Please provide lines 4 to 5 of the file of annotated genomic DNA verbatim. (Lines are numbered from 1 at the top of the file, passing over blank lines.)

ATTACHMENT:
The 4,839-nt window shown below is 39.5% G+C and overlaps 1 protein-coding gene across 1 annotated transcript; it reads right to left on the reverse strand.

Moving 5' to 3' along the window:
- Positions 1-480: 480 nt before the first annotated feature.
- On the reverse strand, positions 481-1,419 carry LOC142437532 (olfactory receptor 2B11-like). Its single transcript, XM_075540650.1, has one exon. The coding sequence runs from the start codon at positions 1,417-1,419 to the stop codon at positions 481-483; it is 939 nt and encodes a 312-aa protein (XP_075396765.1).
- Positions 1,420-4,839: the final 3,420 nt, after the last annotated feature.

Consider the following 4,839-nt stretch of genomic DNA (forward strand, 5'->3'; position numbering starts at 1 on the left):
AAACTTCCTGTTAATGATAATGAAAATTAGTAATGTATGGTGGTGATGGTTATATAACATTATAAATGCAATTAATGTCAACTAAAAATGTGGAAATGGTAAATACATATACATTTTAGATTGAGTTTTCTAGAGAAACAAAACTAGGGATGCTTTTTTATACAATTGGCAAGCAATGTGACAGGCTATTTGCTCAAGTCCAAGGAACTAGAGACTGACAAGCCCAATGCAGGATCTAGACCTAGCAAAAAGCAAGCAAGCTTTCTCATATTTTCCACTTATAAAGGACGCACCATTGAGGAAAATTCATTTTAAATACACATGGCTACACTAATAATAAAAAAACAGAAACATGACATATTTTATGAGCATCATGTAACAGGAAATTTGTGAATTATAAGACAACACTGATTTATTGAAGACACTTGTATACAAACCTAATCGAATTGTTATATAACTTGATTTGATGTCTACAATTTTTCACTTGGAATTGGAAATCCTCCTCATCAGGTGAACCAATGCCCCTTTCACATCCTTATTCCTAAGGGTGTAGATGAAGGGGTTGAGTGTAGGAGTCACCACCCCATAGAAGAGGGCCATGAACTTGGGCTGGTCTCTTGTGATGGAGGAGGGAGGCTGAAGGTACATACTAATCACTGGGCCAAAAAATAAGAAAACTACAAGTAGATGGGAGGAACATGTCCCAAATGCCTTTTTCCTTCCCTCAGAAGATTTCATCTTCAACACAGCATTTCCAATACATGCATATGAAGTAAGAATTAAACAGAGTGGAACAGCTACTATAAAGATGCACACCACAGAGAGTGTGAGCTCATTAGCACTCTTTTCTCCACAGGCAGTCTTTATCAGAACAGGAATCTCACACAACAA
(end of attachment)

- On the reverse strand, positions 481-1,419 carry LOC142437532 (olfactory receptor 2B11-like). Its single transcript, XM_075540650.1, has one exon. The coding sequence runs from the start codon at positions 1,417-1,419 to the stop codon at positions 481-483; it is 939 nt and encodes a 312-aa protein (XP_075396765.1).
- Positions 1,420-4,839: the final 3,420 nt, after the last annotated feature.